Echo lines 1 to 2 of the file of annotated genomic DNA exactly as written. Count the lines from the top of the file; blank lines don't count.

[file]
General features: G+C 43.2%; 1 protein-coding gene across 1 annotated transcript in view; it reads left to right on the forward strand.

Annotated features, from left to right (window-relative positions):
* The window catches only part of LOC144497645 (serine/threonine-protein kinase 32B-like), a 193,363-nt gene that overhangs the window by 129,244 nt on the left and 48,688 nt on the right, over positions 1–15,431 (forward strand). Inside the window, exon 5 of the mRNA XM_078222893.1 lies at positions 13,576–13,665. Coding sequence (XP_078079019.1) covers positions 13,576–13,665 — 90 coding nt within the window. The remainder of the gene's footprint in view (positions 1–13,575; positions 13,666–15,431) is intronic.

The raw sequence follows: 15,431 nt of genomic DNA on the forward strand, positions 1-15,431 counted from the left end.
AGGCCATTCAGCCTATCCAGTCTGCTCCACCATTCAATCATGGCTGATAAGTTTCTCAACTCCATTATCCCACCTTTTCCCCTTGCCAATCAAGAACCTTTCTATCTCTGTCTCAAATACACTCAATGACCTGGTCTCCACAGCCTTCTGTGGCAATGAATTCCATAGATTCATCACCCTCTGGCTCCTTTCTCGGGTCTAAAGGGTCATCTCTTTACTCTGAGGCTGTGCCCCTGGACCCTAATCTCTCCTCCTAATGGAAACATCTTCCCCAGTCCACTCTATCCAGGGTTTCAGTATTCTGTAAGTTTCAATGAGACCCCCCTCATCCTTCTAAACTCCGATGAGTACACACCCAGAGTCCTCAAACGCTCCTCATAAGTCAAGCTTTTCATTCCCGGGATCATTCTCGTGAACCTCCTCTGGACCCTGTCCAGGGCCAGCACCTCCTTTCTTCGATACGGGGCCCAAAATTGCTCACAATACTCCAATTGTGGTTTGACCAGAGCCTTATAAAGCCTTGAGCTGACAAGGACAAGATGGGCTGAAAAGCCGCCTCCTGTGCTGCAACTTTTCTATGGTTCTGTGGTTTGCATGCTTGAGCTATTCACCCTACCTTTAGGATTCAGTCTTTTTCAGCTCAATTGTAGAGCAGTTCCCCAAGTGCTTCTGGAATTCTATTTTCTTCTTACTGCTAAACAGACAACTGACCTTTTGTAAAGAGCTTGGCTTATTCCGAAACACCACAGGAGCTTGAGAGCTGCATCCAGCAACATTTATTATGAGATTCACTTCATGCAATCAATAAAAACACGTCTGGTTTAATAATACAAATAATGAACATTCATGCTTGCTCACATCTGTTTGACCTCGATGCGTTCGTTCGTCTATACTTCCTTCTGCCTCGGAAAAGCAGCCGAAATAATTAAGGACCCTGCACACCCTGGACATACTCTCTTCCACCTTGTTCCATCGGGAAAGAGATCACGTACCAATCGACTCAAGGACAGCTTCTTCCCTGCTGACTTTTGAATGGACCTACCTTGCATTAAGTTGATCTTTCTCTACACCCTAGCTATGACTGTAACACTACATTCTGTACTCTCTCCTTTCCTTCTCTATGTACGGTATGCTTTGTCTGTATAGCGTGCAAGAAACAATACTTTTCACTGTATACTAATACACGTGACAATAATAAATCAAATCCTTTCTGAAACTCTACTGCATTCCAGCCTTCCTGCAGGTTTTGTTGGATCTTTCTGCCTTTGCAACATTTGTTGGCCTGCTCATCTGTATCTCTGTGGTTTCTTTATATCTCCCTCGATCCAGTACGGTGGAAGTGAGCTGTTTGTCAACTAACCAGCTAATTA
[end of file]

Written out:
General features: G+C 43.2%; 1 protein-coding gene across 1 annotated transcript in view; it reads left to right on the forward strand.

Annotated features, from left to right (window-relative positions):